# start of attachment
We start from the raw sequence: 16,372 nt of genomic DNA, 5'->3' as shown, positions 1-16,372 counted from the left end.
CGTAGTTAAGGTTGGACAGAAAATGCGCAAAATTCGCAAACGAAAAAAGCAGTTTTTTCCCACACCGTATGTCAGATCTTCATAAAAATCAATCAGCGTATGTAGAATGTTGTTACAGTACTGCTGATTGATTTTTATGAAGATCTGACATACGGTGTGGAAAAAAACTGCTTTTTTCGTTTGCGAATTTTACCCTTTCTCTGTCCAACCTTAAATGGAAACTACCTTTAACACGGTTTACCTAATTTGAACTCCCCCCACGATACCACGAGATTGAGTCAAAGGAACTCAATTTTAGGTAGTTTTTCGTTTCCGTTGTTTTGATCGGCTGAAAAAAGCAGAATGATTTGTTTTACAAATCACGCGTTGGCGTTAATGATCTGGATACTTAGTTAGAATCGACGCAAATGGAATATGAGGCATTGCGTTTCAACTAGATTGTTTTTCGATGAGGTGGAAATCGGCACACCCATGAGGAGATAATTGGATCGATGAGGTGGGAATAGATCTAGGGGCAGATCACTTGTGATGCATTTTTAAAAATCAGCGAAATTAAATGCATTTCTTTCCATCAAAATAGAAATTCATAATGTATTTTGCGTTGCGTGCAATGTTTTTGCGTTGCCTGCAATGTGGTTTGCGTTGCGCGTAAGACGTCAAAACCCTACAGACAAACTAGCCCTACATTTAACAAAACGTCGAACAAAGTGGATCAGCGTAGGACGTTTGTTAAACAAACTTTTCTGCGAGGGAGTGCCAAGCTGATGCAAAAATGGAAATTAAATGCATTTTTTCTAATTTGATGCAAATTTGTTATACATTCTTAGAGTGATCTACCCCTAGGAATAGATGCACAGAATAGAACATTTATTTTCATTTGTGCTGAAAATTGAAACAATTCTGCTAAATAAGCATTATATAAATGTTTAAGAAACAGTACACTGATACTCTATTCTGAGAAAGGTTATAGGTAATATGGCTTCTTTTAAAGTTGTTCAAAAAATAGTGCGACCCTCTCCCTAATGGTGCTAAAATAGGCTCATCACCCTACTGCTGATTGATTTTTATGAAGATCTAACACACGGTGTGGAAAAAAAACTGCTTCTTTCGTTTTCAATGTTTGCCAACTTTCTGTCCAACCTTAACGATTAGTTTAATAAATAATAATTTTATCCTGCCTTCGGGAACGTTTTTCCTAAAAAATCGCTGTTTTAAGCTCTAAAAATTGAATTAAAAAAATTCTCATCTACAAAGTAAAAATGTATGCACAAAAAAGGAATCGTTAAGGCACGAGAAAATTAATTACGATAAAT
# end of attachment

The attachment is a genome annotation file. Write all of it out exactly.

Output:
We start from the raw sequence: 16,372 nt of genomic DNA, 5'->3' as shown, positions 1-16,372 counted from the left end.
CGTAGTTAAGGTTGGACAGAAAATGCGCAAAATTCGCAAACGAAAAAAGCAGTTTTTTCCCACACCGTATGTCAGATCTTCATAAAAATCAATCAGCGTATGTAGAATGTTGTTACAGTACTGCTGATTGATTTTTATGAAGATCTGACATACGGTGTGGAAAAAAACTGCTTTTTTCGTTTGCGAATTTTACCCTTTCTCTGTCCAACCTTAAATGGAAACTACCTTTAACACGGTTTACCTAATTTGAACTCCCCCCACGATACCACGAGATTGAGTCAAAGGAACTCAATTTTAGGTAGTTTTTCGTTTCCGTTGTTTTGATCGGCTGAAAAAAGCAGAATGATTTGTTTTACAAATCACGCGTTGGCGTTAATGATCTGGATACTTAGTTAGAATCGACGCAAATGGAATATGAGGCATTGCGTTTCAACTAGATTGTTTTTCGATGAGGTGGAAATCGGCACACCCATGAGGAGATAATTGGATCGATGAGGTGGGAATAGATCTAGGGGCAGATCACTTGTGATGCATTTTTAAAAATCAGCGAAATTAAATGCATTTCTTTCCATCAAAATAGAAATTCATAATGTATTTTGCGTTGCGTGCAATGTTTTTGCGTTGCCTGCAATGTGGTTTGCGTTGCGCGTAAGACGTCAAAACCCTACAGACAAACTAGCCCTACATTTAACAAAACGTCGAACAAAGTGGATCAGCGTAGGACGTTTGTTAAACAAACTTTTCTGCGAGGGAGTGCCAAGCTGATGCAAAAATGGAAATTAAATGCATTTTTTCTAATTTGATGCAAATTTGTTATACATTCTTAGAGTGATCTACCCCTAGGAATAGATGCACAGAATAGAACATTTATTTTCATTTGTGCTGAAAATTGAAACAATTCTGCTAAATAAGCATTATATAAATGTTTAAGAAACAGTACACTGATACTCTATTCTGAGAAAGGTTATAGGTAATATGGCTTCTTTTAAAGTTGTTCAAAAAATAGTGCGACCCTCTCCCTAATGGTGCTAAAATAGGCTCATCACCCTACTGCTGATTGATTTTTATGAAGATCTAACACACGGTGTGGAAAAAAAACTGCTTCTTTCGTTTTCAATGTTTGCCAACTTTCTGTCCAACCTTAACGATTAGTTTAATAAATAATAATTTTATCCTGCCTTCGGGAACGTTTTTCCTAAAAAATCGCTGTTTTAAGCTCTAAAAATTGAATTAAAAAAATTCTCATCTACAAAGTAAAAATGTATGCACAAAAAAGGAATCGTTAAGGCACGAGAAAATTAATTACGATAAAT